Identification of distinct long COVID clinical phenotypes through cluster analysis of self-reported symptoms
journal contributionposted on 18.05.2022, 14:41 authored by Grace Kenny, Kathleen McCann, Conor O’Brien, Stefano Savinelli, Willard Tinago, Obada Yousif, John S. Lambert, Cathal O’Broin, Eoin R. Feeney, Eoghan De BarraEoghan De Barra, Peter Doran, Patrick W. G. Mallon, All-Ireland Infectious Diseases (AIID) Cohort Study Group
Background: We aimed to describe the clinical presentation of individuals presenting with prolonged recovery from coronavirus disease 2019 (COVID-19), known as long COVID.
Methods: This was an analysis within a multicenter, prospective cohort study of individuals with a confirmed diagnosis of COVID-19 and persistent symptoms >4 weeks from onset of acute symptoms. We performed a multiple correspondence analysis (MCA) on the most common self-reported symptoms and hierarchical clustering on the results of the MCA to identify symptom clusters.
Results: Two hundred thirty-three individuals were included in the analysis; the median age of the cohort was 43 (interquartile range [IQR], 36-54) years, 74% were women, and 77.3% reported a mild initial illness. MCA and hierarchical clustering revealed 3 clusters. Cluster 1 had predominantly pain symptoms with a higher proportion of joint pain, myalgia, and headache; cluster 2 had a preponderance of cardiovascular symptoms with prominent chest pain, shortness of breath, and palpitations; and cluster 3 had significantly fewer symptoms than the other clusters (2 [IQR, 2-3] symptoms per individual in cluster 3 vs 6 [IQR, 5-7] and 4 [IQR, 3-5] in clusters 1 and 2, respectively; P < .001). Clusters 1 and 2 had greater functional impairment, demonstrated by significantly longer work absence, higher dyspnea scores, and lower scores in SF-36 domains of general health, physical functioning, and role limitation due to physical functioning and social functioning.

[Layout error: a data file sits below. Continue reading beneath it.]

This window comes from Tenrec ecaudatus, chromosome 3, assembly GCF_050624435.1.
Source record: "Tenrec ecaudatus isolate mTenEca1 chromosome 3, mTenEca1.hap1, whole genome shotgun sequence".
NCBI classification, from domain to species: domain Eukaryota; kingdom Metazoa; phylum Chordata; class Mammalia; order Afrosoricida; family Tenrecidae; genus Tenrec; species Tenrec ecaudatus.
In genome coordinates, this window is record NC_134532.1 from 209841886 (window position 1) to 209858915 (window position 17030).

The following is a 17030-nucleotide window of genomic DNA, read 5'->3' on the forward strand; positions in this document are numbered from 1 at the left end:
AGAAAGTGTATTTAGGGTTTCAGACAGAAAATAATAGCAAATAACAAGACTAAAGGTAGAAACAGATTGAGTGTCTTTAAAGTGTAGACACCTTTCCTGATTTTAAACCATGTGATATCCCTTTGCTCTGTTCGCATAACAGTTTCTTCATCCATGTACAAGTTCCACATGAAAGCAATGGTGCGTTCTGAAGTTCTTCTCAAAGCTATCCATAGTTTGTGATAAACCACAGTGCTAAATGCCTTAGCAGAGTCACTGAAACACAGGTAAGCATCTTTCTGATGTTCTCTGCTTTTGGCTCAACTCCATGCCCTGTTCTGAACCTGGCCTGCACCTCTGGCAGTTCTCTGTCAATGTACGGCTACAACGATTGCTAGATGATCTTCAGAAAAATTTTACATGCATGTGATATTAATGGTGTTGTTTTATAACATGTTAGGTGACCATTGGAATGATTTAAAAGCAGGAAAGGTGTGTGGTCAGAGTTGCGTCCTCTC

Conclusions: Clusters of symptoms are evident in long COVID patients that are associated with functional impairments and may point to distinct underlying pathophysiologic mechanisms of disease.
CommentsThe original article is available at https://academic.oup.com/
Published CitationKenny G, et al. Identification of distinct long COVID clinical phenotypes through cluster analysis of self-reported symptoms. Open Forum Infect Dis. 2022;9(4):ofac060.
Publication Date7 March 2022
- Beaumont Hospital
- International Health and Tropical Medicine
PublisherOxford University Press
- Published Version (Version of Record)